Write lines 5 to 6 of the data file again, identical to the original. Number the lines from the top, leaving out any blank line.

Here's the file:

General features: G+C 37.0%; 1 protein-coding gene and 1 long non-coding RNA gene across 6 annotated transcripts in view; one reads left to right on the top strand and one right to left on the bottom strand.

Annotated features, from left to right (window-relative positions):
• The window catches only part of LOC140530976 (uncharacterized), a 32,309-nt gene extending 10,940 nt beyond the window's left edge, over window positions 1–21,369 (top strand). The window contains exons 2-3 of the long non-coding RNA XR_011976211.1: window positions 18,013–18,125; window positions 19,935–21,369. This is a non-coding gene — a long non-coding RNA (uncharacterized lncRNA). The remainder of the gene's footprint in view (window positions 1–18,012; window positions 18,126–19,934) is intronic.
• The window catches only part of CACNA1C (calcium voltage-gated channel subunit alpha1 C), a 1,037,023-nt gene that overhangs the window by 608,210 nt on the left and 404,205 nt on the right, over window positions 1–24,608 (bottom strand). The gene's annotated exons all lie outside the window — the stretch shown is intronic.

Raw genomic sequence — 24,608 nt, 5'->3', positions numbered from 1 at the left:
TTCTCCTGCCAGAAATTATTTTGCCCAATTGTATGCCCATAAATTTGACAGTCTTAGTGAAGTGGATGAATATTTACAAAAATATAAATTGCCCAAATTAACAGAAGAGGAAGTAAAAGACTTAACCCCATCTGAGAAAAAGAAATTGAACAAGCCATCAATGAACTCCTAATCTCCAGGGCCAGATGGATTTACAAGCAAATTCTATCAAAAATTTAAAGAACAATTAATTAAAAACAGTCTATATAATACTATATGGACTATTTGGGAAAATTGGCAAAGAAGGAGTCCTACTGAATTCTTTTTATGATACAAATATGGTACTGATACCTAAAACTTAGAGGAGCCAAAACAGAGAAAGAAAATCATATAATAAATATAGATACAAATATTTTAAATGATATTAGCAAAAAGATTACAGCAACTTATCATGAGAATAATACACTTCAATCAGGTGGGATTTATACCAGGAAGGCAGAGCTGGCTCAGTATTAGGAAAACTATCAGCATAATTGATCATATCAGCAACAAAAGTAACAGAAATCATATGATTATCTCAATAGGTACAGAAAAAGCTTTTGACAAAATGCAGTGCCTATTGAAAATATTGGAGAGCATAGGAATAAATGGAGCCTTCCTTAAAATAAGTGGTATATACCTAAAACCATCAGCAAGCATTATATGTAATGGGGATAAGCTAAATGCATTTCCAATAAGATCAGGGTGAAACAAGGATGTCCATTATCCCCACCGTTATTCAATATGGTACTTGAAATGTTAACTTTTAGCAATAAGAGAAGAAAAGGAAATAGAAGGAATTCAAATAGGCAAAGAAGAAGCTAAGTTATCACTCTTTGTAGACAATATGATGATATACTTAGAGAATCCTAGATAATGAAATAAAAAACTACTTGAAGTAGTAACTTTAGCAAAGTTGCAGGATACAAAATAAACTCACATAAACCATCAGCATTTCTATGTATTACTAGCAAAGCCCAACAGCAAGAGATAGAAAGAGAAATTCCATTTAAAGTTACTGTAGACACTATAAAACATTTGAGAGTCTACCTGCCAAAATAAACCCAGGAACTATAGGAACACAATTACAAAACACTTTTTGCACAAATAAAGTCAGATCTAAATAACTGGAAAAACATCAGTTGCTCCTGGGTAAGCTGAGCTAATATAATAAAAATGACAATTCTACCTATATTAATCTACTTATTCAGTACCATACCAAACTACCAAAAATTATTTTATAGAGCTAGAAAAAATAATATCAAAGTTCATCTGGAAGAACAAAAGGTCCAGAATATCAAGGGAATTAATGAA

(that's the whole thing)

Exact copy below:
Raw genomic sequence — 24,608 nt, 5'->3', positions numbered from 1 at the left:
TTCTCCTGCCAGAAATTATTTTGCCCAATTGTATGCCCATAAATTTGACAGTCTTAGTGAAGTGGATGAATATTTACAAAAATATAAATTGCCCAAATTAACAGAAGAGGAAGTAAAAGACTTAACCCCATCTGAGAAAAAGAAATTGAACAAGCCATCAATGAACTCCTAATCTCCAGGGCCAGATGGATTTACAAGCAAATTCTATCAAAAATTTAAAGAACAATTAATTAAAAACAGTCTATATAATACTATATGGACTATTTGGGAAAATTGGCAAAGAAGGAGTCCTACTGAATTCTTTTTATGATACAAATATGGTACTGATACCTAAAACTTAGAGGAGCCAAAACAGAGAAAGAAAATCATATAATAAATATAGATACAAATATTTTAAATGATATTAGCAAAAAGATTACAGCAACTTATCATGAGAATAATACACTTCAATCAGGTGGGATTTATACCAGGAAGGCAGAGCTGGCTCAGTATTAGGAAAACTATCAGCATAATTGATCATATCAGCAACAAAAGTAACAGAAATCATATGATTATCTCAATAGGTACAGAAAAAGCTTTTGACAAAATGCAGTGCCTATTGAAAATATTGGAGAGCATAGGAATAAATGGAGCCTTCCTTAAAATAAGTGGTATATACCTAAAACCATCAGCAAGCATTATATGTAATGGGGATAAGCTAAATGCATTTCCAATAAGATCAGGGTGAAACAAGGATGTCCATTATCCCCACCGTTATTCAATATGGTACTTGAAATGTTAACTTTTAGCAATAAGAGAAGAAAAGGAAATAGAAGGAATTCAAATAGGCAAAGAAGAAGCTAAGTTATCACTCTTTGTAGACAATATGATGATATACTTAGAGAATCCTAGATAATGAAATAAAAAACTACTTGAAGTAGTAACTTTAGCAAAGTTGCAGGATACAAAATAAACTCACATAAACCATCAGCATTTCTATGTATTACTAGCAAAGCCCAACAGCAAGAGATAGAAAGAGAAATTCCATTTAAAGTTACTGTAGACACTATAAAACATTTGAGAGTCTACCTGCCAAAATAAACCCAGGAACTATAGGAACACAATTACAAAACACTTTTTGCACAAATAAAGTCAGATCTAAATAACTGGAAAAACATCAGTTGCTCCTGGGTAAGCTGAGCTAATATAATAAAAATGACAATTCTACCTATATTAATCTACTTATTCAGTACCATACCAAACTACCAAAAATTATTTTATAGAGCTAGAAAAAATAATATCAAAGTTCATCTGGAAGAACAAAAGGTCCAGAATATCAAGGGAATTAATGAA